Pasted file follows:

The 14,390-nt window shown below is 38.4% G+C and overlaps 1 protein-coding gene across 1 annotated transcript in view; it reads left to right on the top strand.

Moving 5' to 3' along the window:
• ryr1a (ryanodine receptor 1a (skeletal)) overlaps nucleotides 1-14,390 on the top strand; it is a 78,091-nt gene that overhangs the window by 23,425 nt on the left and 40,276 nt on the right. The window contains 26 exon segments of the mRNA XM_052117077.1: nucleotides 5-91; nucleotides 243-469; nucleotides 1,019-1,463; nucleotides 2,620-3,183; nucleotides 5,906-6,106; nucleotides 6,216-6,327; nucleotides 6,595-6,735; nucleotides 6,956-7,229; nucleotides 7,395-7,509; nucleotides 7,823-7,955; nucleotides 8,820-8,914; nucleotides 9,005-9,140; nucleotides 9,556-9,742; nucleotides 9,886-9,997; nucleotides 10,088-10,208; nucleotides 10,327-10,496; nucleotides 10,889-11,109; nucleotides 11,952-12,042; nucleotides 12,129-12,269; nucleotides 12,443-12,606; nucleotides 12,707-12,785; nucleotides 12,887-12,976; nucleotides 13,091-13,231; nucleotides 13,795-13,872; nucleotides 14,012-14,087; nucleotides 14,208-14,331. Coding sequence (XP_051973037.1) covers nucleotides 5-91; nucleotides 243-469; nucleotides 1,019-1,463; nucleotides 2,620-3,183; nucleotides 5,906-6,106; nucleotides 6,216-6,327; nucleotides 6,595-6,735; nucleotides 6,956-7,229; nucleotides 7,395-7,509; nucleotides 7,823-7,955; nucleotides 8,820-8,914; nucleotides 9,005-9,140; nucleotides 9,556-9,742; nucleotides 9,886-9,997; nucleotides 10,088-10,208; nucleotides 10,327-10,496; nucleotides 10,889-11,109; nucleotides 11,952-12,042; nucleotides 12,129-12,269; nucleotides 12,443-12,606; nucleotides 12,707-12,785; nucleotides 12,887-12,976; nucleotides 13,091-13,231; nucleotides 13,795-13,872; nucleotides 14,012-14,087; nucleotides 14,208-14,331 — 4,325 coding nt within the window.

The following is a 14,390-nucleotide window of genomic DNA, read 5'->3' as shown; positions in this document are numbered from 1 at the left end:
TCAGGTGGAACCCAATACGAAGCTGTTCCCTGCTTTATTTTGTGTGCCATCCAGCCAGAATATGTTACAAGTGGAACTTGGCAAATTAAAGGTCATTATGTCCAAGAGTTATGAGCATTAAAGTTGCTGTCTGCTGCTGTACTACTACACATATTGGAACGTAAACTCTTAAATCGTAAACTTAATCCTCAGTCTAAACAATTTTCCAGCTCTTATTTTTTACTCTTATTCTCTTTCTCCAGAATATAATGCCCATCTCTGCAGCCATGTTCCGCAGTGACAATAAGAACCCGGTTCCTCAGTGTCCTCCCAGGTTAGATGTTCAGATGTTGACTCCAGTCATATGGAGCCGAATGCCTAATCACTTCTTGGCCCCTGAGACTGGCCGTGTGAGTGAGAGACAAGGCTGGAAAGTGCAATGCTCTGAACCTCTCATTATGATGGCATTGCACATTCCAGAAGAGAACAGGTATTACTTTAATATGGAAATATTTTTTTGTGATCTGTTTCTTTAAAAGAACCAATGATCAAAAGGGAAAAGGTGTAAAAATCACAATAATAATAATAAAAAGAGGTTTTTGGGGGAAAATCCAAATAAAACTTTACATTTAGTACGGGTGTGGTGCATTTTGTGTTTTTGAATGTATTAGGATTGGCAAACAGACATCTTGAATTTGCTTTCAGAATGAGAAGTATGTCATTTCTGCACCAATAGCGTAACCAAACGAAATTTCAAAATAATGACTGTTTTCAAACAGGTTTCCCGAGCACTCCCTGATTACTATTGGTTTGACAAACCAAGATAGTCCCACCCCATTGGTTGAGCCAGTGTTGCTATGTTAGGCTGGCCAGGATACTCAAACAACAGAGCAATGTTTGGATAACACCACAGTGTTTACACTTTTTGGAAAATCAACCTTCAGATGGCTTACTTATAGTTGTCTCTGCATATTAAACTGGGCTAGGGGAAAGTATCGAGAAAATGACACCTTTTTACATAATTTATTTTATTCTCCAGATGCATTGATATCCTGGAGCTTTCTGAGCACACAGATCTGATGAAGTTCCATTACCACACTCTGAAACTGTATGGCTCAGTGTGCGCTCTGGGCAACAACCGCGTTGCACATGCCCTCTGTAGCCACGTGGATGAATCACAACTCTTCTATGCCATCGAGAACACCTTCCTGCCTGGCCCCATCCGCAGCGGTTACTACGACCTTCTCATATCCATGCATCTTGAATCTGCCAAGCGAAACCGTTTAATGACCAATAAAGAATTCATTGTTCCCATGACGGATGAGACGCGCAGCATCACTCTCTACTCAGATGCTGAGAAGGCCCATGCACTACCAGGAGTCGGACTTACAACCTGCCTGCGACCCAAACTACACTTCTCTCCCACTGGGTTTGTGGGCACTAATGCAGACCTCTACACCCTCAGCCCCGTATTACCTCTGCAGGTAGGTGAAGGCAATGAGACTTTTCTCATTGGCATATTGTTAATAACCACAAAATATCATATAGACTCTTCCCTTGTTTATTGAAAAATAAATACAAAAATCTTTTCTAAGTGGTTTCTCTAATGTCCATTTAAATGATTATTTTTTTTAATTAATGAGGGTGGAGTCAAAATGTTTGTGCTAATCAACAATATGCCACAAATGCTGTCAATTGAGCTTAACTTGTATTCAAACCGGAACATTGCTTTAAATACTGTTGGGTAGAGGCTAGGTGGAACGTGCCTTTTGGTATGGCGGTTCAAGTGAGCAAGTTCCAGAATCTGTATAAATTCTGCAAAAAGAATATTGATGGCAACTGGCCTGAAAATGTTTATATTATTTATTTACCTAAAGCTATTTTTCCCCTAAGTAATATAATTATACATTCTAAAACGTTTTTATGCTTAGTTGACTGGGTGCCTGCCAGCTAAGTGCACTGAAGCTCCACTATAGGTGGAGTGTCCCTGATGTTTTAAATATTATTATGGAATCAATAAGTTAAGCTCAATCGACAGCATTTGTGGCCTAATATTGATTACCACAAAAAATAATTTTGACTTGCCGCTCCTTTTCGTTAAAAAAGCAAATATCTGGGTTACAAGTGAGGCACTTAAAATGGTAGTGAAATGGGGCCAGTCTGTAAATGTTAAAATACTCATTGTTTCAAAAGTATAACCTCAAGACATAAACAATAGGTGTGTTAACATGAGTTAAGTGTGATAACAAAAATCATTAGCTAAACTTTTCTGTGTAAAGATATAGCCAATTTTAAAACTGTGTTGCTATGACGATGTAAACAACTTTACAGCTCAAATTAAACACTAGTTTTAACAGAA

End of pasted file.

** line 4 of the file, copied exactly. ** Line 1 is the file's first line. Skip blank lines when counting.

The following is a 14,390-nucleotide window of genomic DNA, read 5'->3' as shown; positions in this document are numbered from 1 at the left end: